Statistical Study of Clinical Predictors of Influenza A (H1N1) in Iran

AUTHORS

Hossain Faramarzi 1 , Mahdie Khalily Zade 2 , * , Maryam Bazrgar 3 , Negar Panahi 1 , Behrooz Fathi 1

1 Department of Contiguous Disease Prevention, Health Deputy of Fars Medical University, Shiraz, IR Iran

2 Clinical Research Unit, Afzalipour Hospital, Kerman University of Medical Sciences, Kerman, IR Iran

3 Department of Infectious Diseases, Islamic Azad University, Kazerun Branch, Kazerun, IR Iran

How to Cite: Faramarzi H, Khalily Zade M, Bazrgar M, Panahi N, Fathi B. Statistical Study of Clinical Predictors of Influenza A (H1N1) in Iran, Arch Clin Infect Dis. 2012 ; 7(3):88-91. doi: 10.5812/archcid.14385.

ARTICLE INFORMATION

Archives of Clinical Infectious Diseases: 7 (3); 88-91
Published Online: July 2, 2012
Article Type: Research Article
Received: May 4, 2012
Revised: May 18, 2012
Accepted: June 7, 2012
Crossmark

Crossmark

CHEKING

READ FULL TEXT
Abstract

Background: Influenza A (H1N1) has common signs and symptoms with other respiratory tract infections, but due to heavy socioeconomic burden of influenza A (H1N1), consideration of some symptoms to start the treatment on the proper time is an especial important point. On the other hand, these symptoms and signs may be depended on regional weather conditions or genetic traits of Iranian people.

Objectives: The purpose of this study was to evaluate the findings of this re-emerging infectious disease in Iran. Timely diagnosis with regard to the factor whether the findings vary within regions- is helpful with early treatment, better patient's outcome and more effective prevention.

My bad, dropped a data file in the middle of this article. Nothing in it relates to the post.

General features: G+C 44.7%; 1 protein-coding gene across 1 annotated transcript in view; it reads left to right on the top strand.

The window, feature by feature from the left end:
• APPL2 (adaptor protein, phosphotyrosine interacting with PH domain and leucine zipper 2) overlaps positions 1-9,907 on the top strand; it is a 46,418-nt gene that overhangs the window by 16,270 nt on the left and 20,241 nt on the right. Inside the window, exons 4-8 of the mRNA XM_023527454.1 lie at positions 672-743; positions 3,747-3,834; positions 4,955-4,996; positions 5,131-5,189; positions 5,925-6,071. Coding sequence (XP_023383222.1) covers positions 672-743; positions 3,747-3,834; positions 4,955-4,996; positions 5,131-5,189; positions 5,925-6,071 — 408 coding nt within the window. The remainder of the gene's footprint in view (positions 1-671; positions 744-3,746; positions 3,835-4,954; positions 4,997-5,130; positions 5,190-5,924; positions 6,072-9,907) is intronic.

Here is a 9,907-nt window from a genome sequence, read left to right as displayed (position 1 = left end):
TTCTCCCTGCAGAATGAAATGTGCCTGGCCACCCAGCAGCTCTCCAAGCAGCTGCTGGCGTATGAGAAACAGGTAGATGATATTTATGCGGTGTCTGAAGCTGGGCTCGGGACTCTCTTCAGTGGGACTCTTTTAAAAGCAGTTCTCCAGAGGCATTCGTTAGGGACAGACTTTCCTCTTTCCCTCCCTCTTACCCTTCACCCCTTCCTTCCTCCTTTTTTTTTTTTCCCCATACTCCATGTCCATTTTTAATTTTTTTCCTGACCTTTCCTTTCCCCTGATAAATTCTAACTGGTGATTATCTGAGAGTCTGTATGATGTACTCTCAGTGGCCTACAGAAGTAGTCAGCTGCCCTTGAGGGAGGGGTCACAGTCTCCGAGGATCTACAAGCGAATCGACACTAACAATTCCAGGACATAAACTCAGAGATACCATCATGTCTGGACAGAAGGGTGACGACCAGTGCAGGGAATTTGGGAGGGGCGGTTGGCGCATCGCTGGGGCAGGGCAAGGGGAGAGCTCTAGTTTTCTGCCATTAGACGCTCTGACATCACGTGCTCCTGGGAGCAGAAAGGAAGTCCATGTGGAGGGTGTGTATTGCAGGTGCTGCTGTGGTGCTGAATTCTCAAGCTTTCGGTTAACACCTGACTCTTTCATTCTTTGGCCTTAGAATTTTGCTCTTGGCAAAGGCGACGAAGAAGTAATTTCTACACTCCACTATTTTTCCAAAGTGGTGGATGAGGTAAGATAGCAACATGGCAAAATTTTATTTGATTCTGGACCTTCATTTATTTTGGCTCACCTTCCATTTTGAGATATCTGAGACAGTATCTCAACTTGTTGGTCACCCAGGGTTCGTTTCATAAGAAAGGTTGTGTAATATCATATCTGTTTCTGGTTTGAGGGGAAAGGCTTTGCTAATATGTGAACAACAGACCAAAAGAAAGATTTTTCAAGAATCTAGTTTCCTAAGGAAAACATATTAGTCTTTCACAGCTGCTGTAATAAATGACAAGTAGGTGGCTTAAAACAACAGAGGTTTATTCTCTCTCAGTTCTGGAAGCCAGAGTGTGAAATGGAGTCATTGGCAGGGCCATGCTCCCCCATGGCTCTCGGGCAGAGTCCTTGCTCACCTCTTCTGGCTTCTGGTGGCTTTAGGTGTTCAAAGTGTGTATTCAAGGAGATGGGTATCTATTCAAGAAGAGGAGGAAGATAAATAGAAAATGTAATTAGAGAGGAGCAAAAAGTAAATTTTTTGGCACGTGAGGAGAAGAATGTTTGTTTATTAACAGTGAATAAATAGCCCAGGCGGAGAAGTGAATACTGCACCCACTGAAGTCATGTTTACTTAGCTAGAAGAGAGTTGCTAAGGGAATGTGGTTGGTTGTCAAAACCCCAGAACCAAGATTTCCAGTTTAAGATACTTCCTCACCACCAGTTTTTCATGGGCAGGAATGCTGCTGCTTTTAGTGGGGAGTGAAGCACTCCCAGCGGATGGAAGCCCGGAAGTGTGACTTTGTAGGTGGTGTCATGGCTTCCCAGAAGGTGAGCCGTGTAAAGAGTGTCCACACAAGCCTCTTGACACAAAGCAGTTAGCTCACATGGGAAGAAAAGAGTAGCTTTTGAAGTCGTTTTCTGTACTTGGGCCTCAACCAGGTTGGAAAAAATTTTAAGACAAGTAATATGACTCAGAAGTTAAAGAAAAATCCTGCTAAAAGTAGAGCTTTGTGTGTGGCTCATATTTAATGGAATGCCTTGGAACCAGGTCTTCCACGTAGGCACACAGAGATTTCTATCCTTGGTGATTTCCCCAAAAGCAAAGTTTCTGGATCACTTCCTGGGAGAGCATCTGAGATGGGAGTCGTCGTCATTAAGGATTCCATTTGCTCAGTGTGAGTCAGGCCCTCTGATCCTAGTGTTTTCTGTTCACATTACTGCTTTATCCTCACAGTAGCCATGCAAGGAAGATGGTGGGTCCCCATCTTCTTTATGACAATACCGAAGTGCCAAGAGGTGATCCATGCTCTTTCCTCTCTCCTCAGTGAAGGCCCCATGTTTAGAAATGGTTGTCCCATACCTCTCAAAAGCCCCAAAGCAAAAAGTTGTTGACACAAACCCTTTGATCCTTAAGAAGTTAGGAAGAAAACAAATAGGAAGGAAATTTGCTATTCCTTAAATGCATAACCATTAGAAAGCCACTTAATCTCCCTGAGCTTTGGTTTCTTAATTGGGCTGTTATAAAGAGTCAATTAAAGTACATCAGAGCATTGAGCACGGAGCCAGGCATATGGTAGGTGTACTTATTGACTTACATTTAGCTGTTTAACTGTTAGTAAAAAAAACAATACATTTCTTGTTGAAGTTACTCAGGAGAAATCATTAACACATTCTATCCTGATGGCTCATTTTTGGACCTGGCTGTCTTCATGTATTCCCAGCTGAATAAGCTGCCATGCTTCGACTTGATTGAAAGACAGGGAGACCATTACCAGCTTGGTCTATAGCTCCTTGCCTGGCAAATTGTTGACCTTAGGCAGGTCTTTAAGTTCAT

Patients and Methods: We have analyzed clinical symptoms and risk factors and duration of hospitalization of patients who had been referred to Ali-Asghar hospital in Fars province between October 26, 2009 and February 16, 2010.

Results: RT PCR test has been conducted on 371 probable patients and found 46 confirmed cases of influenza A (H1N1). The most common symptoms in these cases were cough, dyspnea, chill, myalgia and fever. There was not any significant correlation between these symptoms or symptoms with low prevalence or suggested symptoms by WHO or CDC or ILI with negative and positive PCR results.

Conclusions: Among confirmed patients with influenza A (H1N1), the most common symptoms were sequentially cough, dyspnea, chill and myalgia. PCR did not show high sensitivity in diagnosis of influenza A (H1N1) infection. The risk factor with the highest prevalence was heart disease followedby cigarette smoking and hematologic disorder. The mean age of these patients was about 38.

Keywords

Influenza A Virus, H1N1 Subtype Pathological Conditions, Signs and Symptoms Risk Factors Polymerase Chain Reaction

Copyright © 2012, Infectious Diseases and Tropical Medicine Research Center. This is an open-access article distributed under the terms of the Creative Commons Attribution-NonCommercial 4.0 International License (http://creativecommons.org/licenses/by-nc/4.0/) which permits copy and redistribute the material just in noncommercial usages, provided the original work is properly cited.

1. Background

Influenza A (H1N1) spread widely in 2009 and emerged as a world health problem. Rapid diagnosis and treatment of severe infections can save many lives, therefore relying on clinical signs and symptoms are very important in epidemic incidents. The prevalence of signs and symptoms may be different in different areas because of different climates and genetic characteristics (1). On the other hand, a test with high sensitivity and specificity can help to confirm the relationship between signs, and symptoms and Influenza A (H1N1) incidence. We tried to find the best predicting symptoms and determine their correlation with RT-PCR test that is accounted as the gold standard in diagnosis of Influenza A (H1N1)(2).

2. Objectives

Timely diagnosis and whether the findings are different from one region to another are helpful with early treatment, better patient's outcome and more effective primary prevention.

3. Patients and Methods

3.1. Sample Collection